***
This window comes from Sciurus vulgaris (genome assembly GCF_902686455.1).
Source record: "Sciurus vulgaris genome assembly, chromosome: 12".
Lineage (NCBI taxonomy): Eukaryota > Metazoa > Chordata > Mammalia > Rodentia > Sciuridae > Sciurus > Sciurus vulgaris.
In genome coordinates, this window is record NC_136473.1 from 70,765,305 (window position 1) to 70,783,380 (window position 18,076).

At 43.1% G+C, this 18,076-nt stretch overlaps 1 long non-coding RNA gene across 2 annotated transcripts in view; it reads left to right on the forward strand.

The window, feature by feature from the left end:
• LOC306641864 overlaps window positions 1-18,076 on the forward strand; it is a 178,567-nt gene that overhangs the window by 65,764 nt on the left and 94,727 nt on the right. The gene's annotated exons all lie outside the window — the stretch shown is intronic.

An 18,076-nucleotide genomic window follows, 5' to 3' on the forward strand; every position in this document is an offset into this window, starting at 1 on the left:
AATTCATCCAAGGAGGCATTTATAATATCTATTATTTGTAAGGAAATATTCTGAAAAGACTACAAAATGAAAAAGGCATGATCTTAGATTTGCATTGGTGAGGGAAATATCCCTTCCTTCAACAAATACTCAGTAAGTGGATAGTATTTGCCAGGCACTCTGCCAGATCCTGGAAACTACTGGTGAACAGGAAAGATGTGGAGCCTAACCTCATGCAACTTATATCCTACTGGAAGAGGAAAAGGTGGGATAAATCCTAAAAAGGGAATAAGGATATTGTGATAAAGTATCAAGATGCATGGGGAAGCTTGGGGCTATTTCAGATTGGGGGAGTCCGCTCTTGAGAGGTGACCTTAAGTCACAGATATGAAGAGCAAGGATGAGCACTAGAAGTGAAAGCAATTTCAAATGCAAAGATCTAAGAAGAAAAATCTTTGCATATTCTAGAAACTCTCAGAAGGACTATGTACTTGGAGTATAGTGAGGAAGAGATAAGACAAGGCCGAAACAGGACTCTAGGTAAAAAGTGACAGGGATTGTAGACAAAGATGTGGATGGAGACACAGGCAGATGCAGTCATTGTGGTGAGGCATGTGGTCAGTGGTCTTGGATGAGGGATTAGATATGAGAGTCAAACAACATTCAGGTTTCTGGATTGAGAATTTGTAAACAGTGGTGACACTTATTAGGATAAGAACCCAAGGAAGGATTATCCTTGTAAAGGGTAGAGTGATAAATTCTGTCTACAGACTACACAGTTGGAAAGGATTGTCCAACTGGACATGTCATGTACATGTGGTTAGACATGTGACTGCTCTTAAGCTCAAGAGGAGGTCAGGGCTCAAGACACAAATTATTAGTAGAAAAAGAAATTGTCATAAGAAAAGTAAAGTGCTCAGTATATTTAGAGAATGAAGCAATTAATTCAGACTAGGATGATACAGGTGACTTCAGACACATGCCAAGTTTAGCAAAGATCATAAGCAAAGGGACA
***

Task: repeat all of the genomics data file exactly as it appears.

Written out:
This window comes from Sciurus vulgaris (genome assembly GCF_902686455.1).
Source record: "Sciurus vulgaris genome assembly, chromosome: 12".
Lineage (NCBI taxonomy): Eukaryota > Metazoa > Chordata > Mammalia > Rodentia > Sciuridae > Sciurus > Sciurus vulgaris.
In genome coordinates, this window is record NC_136473.1 from 70,765,305 (window position 1) to 70,783,380 (window position 18,076).

At 43.1% G+C, this 18,076-nt stretch overlaps 1 long non-coding RNA gene across 2 annotated transcripts in view; it reads left to right on the forward strand.

The window, feature by feature from the left end:
• LOC306641864 overlaps window positions 1-18,076 on the forward strand; it is a 178,567-nt gene that overhangs the window by 65,764 nt on the left and 94,727 nt on the right. The gene's annotated exons all lie outside the window — the stretch shown is intronic.

An 18,076-nucleotide genomic window follows, 5' to 3' on the forward strand; every position in this document is an offset into this window, starting at 1 on the left:
AATTCATCCAAGGAGGCATTTATAATATCTATTATTTGTAAGGAAATATTCTGAAAAGACTACAAAATGAAAAAGGCATGATCTTAGATTTGCATTGGTGAGGGAAATATCCCTTCCTTCAACAAATACTCAGTAAGTGGATAGTATTTGCCAGGCACTCTGCCAGATCCTGGAAACTACTGGTGAACAGGAAAGATGTGGAGCCTAACCTCATGCAACTTATATCCTACTGGAAGAGGAAAAGGTGGGATAAATCCTAAAAAGGGAATAAGGATATTGTGATAAAGTATCAAGATGCATGGGGAAGCTTGGGGCTATTTCAGATTGGGGGAGTCCGCTCTTGAGAGGTGACCTTAAGTCACAGATATGAAGAGCAAGGATGAGCACTAGAAGTGAAAGCAATTTCAAATGCAAAGATCTAAGAAGAAAAATCTTTGCATATTCTAGAAACTCTCAGAAGGACTATGTACTTGGAGTATAGTGAGGAAGAGATAAGACAAGGCCGAAACAGGACTCTAGGTAAAAAGTGACAGGGATTGTAGACAAAGATGTGGATGGAGACACAGGCAGATGCAGTCATTGTGGTGAGGCATGTGGTCAGTGGTCTTGGATGAGGGATTAGATATGAGAGTCAAACAACATTCAGGTTTCTGGATTGAGAATTTGTAAACAGTGGTGACACTTATTAGGATAAGAACCCAAGGAAGGATTATCCTTGTAAAGGGTAGAGTGATAAATTCTGTCTACAGACTACACAGTTGGAAAGGATTGTCCAACTGGACATGTCATGTACATGTGGTTAGACATGTGACTGCTCTTAAGCTCAAGAGGAGGTCAGGGCTCAAGACACAAATTATTAGTAGAAAAAGAAATTGTCATAAGAAAAGTAAAGTGCTCAGTATATTTAGAGAATGAAGCAATTAATTCAGACTAGGATGATACAGGTGACTTCAGACACATGCCAAGTTTAGCAAAGATCATAAGCAAAGGGACA